The satisfaction of customer needs is a crucial driver of technology development. More than that, our civilization evolution depends on the satisfaction of a customer.
Why is it crucial? Because the only product or service that customer accepts and is ready to pay for gets a privilege for existence. Hence, everything is in the hands of the customers and depends on the customers’ needs. If you want your business to be successful, make sure your product and services satisfy your customers’ needs – solve problems your client has.
There are many books and articles that one can find which talk about customer needs. The majority of them are focused on asking one question: “What does your customer need?” Different sources give different roadmaps, but they all based on the same concept: “Ask him: What he wants? What he prefers? How he would like to change something?”
In the best case, entrepreneurs are trying to understand the real customer’s problem buy working with them closely and focusing on how they currently work (or do something), many times even spending days personally with a client.
We are proposing a slightly different, simpler and more systematic approach.
Our technique is based on two simple concepts:
Do not ask your customer: “What do you need?”. He simply does not know. Through, he will give you an answer, it will push your thoughts and decisions in the wrong direction. The customer usually does not think about the real problem that he has.
Ask your him: “What keeps you busy? and why?”. Once you figured that out, your one and only objective are to prevent your target client from doing whatever he does today. The reasoning is that your customer solves problems too and that is exactly what keeps him busy.
The best supplier’s chance of finding what customer wants is to prevent his from his current activity.
Even though the proposed concept might look trivial, there is still a lot of work that needs to take place prior to the needs analysis.
Ask the questions in the following order:
Who is your potential customer? This is probably the most important step. Your potential customer should be open to you. You should be an expert or at least be able to gain all the necessary information about your customers. So, avoid touching areas which out of your scope or reach.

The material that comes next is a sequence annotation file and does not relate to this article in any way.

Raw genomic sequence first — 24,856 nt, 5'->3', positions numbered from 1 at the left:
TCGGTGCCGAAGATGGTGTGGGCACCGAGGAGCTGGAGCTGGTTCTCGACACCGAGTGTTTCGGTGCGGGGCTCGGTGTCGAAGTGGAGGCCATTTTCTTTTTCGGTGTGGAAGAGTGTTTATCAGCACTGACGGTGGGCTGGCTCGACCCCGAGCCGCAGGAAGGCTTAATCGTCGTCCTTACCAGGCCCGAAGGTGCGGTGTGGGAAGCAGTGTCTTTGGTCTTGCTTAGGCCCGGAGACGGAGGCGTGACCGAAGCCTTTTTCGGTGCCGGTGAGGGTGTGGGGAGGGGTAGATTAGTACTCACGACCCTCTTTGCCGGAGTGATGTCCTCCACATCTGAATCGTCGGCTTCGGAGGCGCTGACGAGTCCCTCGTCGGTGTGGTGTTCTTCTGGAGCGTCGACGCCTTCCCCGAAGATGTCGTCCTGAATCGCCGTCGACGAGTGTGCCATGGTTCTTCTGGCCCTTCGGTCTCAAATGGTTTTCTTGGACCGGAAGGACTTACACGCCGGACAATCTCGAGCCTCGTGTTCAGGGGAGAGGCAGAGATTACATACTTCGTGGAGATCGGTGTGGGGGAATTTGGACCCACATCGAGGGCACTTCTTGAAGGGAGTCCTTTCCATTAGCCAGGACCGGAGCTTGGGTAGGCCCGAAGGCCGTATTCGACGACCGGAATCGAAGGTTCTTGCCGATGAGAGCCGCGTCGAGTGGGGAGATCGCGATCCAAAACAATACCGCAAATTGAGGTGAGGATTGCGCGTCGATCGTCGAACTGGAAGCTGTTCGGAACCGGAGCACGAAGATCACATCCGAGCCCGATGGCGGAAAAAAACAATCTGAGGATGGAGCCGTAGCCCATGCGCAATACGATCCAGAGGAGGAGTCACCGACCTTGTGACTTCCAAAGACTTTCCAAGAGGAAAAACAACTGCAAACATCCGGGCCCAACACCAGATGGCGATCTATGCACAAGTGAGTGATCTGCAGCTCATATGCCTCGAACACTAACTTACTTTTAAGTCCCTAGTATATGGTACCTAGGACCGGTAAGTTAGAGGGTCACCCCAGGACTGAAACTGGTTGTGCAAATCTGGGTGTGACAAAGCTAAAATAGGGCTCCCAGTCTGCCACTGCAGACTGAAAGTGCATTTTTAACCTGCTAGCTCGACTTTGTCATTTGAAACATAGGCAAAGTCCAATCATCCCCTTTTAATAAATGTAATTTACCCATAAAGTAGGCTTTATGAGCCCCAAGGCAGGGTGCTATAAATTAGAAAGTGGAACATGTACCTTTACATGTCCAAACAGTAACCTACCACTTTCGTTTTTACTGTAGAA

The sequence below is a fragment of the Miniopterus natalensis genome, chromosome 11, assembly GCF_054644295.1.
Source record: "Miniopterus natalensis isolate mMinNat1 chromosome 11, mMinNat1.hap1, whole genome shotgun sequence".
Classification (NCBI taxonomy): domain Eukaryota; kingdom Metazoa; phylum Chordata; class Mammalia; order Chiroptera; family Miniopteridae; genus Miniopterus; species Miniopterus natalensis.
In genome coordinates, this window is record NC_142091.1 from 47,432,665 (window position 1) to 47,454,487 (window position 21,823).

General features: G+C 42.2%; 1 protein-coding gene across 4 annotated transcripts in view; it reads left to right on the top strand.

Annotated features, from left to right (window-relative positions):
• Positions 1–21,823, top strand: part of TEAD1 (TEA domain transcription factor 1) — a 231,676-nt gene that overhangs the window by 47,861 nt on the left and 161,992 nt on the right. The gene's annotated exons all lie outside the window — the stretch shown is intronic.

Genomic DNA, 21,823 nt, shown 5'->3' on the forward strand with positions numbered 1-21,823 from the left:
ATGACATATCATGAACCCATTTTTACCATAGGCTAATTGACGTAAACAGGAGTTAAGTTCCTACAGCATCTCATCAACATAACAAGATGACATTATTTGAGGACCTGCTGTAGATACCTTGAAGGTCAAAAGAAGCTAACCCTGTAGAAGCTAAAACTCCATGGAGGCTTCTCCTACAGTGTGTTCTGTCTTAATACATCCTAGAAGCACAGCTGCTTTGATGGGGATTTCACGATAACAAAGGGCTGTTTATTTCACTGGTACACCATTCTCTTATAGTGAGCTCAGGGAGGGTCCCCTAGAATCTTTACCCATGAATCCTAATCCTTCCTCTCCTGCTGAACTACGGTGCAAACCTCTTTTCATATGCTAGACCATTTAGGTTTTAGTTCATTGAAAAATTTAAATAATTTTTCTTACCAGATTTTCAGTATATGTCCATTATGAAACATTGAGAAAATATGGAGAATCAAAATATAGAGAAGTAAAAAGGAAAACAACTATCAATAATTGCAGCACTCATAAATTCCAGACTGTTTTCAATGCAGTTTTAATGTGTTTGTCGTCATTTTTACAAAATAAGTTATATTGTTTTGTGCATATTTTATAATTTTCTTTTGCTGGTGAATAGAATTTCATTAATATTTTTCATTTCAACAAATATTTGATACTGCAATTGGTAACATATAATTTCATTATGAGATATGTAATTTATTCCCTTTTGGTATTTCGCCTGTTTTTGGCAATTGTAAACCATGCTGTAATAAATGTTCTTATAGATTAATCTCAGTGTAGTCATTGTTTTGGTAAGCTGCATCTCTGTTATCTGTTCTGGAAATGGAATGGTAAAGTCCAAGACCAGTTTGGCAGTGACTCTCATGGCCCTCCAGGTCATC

What keeps him busy? Describe the activity of your customer. You must describe what is he doing in detail. What keeps him busy at the moment? To answer this question you can either ask your target audience or answer yourself based on your experience. As an example: a mechanic does not repair a car, he is checking the oil, replacing filters, etc…
Why is he doing this? What is the purpose of his action? Describe why your customer is doing it. Which problem he is solving? Make sure you understand exactly the purpose or goal that he is trying to achieve by his action. To answer this, similar to the previous question as to the previous question, you can either ask your target client or give an answer yourself.
How can you solve his problems? How you can prevent the activity under question? The answer to this question is the potential product or service that may have a chance to survive.
If you have certain skills in the creative thinking tools any of them will help to identify your the needs.
We elaborated a method Action Preventing Action (APA) which helps to identify customer needs. The tool is currently under development and will be available in the PRIZ Guru Innovative Platform in the nearest future.
Our next blogs will provide detailed examples of our new APA tool use-cases.
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